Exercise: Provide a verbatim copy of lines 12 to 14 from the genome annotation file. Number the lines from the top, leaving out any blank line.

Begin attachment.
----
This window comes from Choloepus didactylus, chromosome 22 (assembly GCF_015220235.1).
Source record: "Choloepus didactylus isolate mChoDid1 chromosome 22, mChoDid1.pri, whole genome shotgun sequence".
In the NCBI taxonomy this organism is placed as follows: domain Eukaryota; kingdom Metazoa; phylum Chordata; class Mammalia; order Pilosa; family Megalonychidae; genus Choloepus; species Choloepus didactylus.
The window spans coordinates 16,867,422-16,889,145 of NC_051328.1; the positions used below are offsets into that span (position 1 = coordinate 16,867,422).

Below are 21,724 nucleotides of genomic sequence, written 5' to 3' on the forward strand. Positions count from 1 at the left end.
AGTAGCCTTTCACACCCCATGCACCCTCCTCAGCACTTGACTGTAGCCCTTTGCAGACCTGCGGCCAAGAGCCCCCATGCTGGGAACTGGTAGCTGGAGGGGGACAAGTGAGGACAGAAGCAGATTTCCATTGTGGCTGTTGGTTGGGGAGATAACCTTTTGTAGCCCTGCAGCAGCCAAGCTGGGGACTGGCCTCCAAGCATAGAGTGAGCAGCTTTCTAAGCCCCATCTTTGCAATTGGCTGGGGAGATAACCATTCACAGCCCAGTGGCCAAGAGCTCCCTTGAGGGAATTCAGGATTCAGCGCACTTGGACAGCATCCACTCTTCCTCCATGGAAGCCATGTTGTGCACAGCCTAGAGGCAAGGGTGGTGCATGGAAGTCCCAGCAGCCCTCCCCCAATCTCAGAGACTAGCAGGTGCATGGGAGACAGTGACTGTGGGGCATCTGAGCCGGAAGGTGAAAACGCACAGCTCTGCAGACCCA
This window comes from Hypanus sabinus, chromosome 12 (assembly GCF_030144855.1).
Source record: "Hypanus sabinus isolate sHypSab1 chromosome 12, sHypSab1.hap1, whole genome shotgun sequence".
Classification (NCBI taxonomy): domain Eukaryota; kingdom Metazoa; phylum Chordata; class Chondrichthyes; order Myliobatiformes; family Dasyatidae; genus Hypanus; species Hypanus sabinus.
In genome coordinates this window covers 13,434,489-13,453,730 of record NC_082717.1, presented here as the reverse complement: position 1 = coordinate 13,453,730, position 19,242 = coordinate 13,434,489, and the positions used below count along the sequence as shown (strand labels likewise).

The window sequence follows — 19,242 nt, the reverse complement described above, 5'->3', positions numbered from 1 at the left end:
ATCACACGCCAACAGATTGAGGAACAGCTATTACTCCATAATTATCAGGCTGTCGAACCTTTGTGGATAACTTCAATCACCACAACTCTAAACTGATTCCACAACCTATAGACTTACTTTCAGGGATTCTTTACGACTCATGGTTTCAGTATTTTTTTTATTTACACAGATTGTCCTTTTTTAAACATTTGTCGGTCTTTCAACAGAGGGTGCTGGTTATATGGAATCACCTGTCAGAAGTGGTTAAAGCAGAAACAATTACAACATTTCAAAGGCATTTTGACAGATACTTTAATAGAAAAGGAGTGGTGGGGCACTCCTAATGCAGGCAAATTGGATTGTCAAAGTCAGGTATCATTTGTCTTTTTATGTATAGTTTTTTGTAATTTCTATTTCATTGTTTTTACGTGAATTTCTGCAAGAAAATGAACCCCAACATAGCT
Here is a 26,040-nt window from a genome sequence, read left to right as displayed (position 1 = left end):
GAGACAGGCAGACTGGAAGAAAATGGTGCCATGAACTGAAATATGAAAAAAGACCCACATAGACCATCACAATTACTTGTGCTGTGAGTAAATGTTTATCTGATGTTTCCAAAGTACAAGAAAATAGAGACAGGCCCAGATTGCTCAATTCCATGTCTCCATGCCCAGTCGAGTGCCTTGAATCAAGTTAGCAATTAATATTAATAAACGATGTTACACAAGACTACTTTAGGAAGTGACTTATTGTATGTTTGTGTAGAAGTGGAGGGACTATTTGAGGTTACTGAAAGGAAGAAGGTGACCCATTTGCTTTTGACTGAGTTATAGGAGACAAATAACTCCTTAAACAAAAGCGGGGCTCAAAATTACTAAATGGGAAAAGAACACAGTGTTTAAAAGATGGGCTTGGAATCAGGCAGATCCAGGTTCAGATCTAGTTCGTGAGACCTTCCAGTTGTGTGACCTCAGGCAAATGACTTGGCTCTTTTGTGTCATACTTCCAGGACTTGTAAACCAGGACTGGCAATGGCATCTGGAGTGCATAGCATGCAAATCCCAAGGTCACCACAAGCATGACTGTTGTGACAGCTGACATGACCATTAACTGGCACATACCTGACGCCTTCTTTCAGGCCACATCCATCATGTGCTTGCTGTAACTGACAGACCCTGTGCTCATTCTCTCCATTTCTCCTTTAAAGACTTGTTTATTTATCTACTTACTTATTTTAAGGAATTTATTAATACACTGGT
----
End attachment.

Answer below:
ATCACACGCCAACAGATTGAGGAACAGCTATTACTCCATAATTATCAGGCTGTCGAACCTTTGTGGATAACTTCAATCACCACAACTCTAAACTGATTCCACAACCTATAGACTTACTTTCAGGGATTCTTTACGACTCATGGTTTCAGTATTTTTTTTATTTACACAGATTGTCCTTTTTTAAACATTTGTCGGTCTTTCAACAGAGGGTGCTGGTTATATGGAATCACCTGTCAGAAGTGGTTAAAGCAGAAACAATTACAACATTTCAAAGGCATTTTGACAGATACTTTAATAGAAAAGGAGTGGTGGGGCACTCCTAATGCAGGCAAATTGGATTGTCAAAGTCAGGTATCATTTGTCTTTTTATGTATAGTTTTTTGTAATTTCTATTTCATTGTTTTTACGTGAATTTCTGCAAGAAAATGAACCCCAACATAGCT
Here is a 26,040-nt window from a genome sequence, read left to right as displayed (position 1 = left end):
GAGACAGGCAGACTGGAAGAAAATGGTGCCATGAACTGAAATATGAAAAAAGACCCACATAGACCATCACAATTACTTGTGCTGTGAGTAAATGTTTATCTGATGTTTCCAAAGTACAAGAAAATAGAGACAGGCCCAGATTGCTCAATTCCATGTCTCCATGCCCAGTCGAGTGCCTTGAATCAAGTTAGCAATTAATATTAATAAACGATGTTACACAAGACTACTTTAGGAAGTGACTTATTGTATGTTTGTGTAGAAGTGGAGGGACTATTTGAGGTTACTGAAAGGAAGAAGGTGACCCATTTGCTTTTGACTGAGTTATAGGAGACAAATAACTCCTTAAACAAAAGCGGGGCTCAAAATTACTAAATGGGAAAAGAACACAGTGTTTAAAAGATGGGCTTGGAATCAGGCAGATCCAGGTTCAGATCTAGTTCGTGAGACCTTCCAGTTGTGTGACCTCAGGCAAATGACTTGGCTCTTTTGTGTCATACTTCCAGGACTTGTAAACCAGGACTGGCAATGGCATCTGGAGTGCATAGCATGCAAATCCCAAGGTCACCACAAGCATGACTGTTGTGACAGCTGACATGACCATTAACTGGCACATACCTGACGCCTTCTTTCAGGCCACATCCATCATGTGCTTGCTGTAACTGACAGACCCTGTGCTCATTCTCTCCATTTCTCCTTTAAAGACTTGTTTATTTATCTACTTACTTATTTTAAGGAATTTATTAATACACTGGT